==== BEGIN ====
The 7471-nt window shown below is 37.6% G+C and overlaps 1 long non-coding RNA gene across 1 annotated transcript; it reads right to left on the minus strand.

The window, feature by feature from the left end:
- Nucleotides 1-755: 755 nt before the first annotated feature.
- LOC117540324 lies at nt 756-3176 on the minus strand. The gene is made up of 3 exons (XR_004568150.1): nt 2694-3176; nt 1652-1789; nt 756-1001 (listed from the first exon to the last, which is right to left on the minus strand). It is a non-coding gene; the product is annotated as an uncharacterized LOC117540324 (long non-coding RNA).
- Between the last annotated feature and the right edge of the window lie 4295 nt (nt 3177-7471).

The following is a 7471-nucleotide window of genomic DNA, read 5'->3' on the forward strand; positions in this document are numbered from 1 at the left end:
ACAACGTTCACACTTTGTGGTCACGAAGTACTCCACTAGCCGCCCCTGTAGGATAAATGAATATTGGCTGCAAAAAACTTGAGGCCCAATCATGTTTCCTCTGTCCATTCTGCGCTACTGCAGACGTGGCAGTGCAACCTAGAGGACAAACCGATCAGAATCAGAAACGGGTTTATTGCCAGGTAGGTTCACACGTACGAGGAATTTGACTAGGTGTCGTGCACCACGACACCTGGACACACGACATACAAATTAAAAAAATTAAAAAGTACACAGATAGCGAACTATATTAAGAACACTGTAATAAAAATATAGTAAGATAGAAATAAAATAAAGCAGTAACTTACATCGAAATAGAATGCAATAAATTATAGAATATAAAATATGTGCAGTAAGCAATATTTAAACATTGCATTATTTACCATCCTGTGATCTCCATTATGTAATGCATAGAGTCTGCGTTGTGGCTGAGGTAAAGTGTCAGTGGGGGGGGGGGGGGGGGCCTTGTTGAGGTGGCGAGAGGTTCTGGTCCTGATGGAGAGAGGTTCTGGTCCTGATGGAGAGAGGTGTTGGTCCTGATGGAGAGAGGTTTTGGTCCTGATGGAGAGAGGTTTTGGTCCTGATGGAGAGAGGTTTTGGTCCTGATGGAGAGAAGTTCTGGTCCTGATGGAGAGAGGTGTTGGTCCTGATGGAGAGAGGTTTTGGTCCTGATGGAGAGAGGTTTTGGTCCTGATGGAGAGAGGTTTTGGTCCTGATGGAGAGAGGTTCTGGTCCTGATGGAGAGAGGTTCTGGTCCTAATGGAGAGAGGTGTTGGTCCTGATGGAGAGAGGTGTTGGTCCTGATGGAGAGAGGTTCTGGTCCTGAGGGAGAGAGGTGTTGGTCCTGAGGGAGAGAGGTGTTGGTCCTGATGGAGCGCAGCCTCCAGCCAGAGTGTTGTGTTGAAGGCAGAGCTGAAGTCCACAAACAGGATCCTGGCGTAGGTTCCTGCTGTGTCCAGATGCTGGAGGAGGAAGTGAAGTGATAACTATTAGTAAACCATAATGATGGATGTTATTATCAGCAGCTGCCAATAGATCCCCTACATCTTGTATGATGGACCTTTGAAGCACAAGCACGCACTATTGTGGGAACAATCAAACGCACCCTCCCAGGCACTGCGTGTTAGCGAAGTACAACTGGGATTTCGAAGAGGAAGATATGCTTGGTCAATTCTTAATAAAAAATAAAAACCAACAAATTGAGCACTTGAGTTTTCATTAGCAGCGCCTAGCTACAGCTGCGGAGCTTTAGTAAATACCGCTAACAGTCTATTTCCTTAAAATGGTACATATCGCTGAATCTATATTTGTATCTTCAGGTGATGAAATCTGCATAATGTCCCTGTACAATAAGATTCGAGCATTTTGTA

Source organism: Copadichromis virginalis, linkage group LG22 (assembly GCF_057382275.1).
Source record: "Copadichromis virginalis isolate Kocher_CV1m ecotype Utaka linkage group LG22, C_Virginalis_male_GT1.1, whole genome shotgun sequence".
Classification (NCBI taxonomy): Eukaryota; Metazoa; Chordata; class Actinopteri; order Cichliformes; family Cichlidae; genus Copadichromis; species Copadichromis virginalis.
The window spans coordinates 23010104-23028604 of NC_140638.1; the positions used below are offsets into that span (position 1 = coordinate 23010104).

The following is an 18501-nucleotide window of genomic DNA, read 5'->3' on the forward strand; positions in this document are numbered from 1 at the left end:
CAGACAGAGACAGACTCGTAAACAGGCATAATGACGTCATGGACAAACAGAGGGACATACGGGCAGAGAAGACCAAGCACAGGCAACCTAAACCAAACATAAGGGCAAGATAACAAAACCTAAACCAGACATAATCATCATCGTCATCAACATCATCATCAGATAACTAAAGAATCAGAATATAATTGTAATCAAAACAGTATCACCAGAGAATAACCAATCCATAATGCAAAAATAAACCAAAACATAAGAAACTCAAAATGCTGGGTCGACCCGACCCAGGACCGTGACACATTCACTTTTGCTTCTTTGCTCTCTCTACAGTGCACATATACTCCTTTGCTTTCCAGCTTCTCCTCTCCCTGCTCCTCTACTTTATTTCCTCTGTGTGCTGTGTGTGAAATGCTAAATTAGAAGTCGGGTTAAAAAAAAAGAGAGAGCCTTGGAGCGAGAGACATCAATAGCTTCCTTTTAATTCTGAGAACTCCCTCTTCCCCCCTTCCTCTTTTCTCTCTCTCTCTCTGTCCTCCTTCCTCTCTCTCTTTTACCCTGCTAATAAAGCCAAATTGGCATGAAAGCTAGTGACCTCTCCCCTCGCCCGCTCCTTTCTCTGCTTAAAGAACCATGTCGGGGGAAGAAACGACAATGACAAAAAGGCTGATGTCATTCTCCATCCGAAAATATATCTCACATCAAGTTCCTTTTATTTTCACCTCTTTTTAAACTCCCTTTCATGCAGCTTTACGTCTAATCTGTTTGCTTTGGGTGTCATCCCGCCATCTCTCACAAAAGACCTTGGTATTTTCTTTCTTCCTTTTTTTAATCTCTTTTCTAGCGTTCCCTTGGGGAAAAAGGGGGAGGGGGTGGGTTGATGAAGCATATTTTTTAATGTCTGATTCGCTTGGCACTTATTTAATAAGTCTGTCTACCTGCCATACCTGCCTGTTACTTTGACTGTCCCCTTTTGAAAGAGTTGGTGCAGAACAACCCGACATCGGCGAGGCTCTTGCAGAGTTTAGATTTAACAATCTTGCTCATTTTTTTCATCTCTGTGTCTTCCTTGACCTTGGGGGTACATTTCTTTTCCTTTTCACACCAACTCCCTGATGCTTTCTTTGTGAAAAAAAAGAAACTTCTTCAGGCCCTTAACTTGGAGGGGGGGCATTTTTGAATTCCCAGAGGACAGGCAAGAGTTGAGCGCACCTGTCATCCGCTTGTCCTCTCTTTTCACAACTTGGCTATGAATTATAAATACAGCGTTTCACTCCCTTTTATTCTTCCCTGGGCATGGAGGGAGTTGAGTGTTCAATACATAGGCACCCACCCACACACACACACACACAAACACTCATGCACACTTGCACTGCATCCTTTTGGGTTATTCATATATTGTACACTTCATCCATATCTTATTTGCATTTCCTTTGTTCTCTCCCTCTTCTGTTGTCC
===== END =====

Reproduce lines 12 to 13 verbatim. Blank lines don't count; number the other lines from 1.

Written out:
The following is an 18501-nucleotide window of genomic DNA, read 5'->3' on the forward strand; positions in this document are numbered from 1 at the left end:
CAGACAGAGACAGACTCGTAAACAGGCATAATGACGTCATGGACAAACAGAGGGACATACGGGCAGAGAAGACCAAGCACAGGCAACCTAAACCAAACATAAGGGCAAGATAACAAAACCTAAACCAGACATAATCATCATCGTCATCAACATCATCATCAGATAACTAAAGAATCAGAATATAATTGTAATCAAAACAGTATCACCAGAGAATAACCAATCCATAATGCAAAAATAAACCAAAACATAAGAAACTCAAAATGCTGGGTCGACCCGACCCAGGACCGTGACACATTCACTTTTGCTTCTTTGCTCTCTCTACAGTGCACATATACTCCTTTGCTTTCCAGCTTCTCCTCTCCCTGCTCCTCTACTTTATTTCCTCTGTGTGCTGTGTGTGAAATGCTAAATTAGAAGTCGGGTTAAAAAAAAAGAGAGAGCCTTGGAGCGAGAGACATCAATAGCTTCCTTTTAATTCTGAGAACTCCCTCTTCCCCCCTTCCTCTTTTCTCTCTCTCTCTCTGTCCTCCTTCCTCTCTCTCTTTTACCCTGCTAATAAAGCCAAATTGGCATGAAAGCTAGTGACCTCTCCCCTCGCCCGCTCCTTTCTCTGCTTAAAGAACCATGTCGGGGGAAGAAACGACAATGACAAAAAGGCTGATGTCATTCTCCATCCGAAAATATATCTCACATCAAGTTCCTTTTATTTTCACCTCTTTTTAAACTCCCTTTCATGCAGCTTTACGTCTAATCTGTTTGCTTTGGGTGTCATCCCGCCATCTCTCACAAAAGACCTTGGTATTTTCTTTCTTCCTTTTTTTAATCTCTTTTCTAGCGTTCCCTTGGGGAAAAAGGGGGAGGGGGTGGGTTGATGAAGCATATTTTTTAATGTCTGATTCGCTTGGCACTTATTTAATAAGTCTGTCTACCTGCCATACCTGCCTGTTACTTTGACTGTCCCCTTTTGAAAGAGTTGGTGCAGAACAACCCGACATCGGCGAGGCTCTTGCAGAGTTTAGATTTAACAATCTTGCTCATTTTTTTCATCTCTGTGTCTTCCTTGACCTTGGGGGTACATTTCTTTTCCTTTTCACACCAACTCCCTGATGCTTTCTTTGTGAAAAAAAAGAAACTTCTTCAGGCCCTTAACTTGGAGGGGGGGCATTTTTGAATTCCCAGAGGACAGGCAAGAGTTGAGCGCACCTGTCATCCGCTTGTCCTCTCTTTTCACAACTTGGCTATGAATTATAAATACAGCGTTTCACTCCCTTTTATTCTTCCCTGGGCATGGAGGGAGTTGAGTGTTCAATACATAGGCACCCACCCACACACACACACACACAAACACTCATGCACACTTGCACTGCATCCTTTTGGGTTATTCATATATTGTACACTTCATCCATATCTTATTTGCATTTCCTTTGTTCTCTCCCTCTTCTGTTGTCC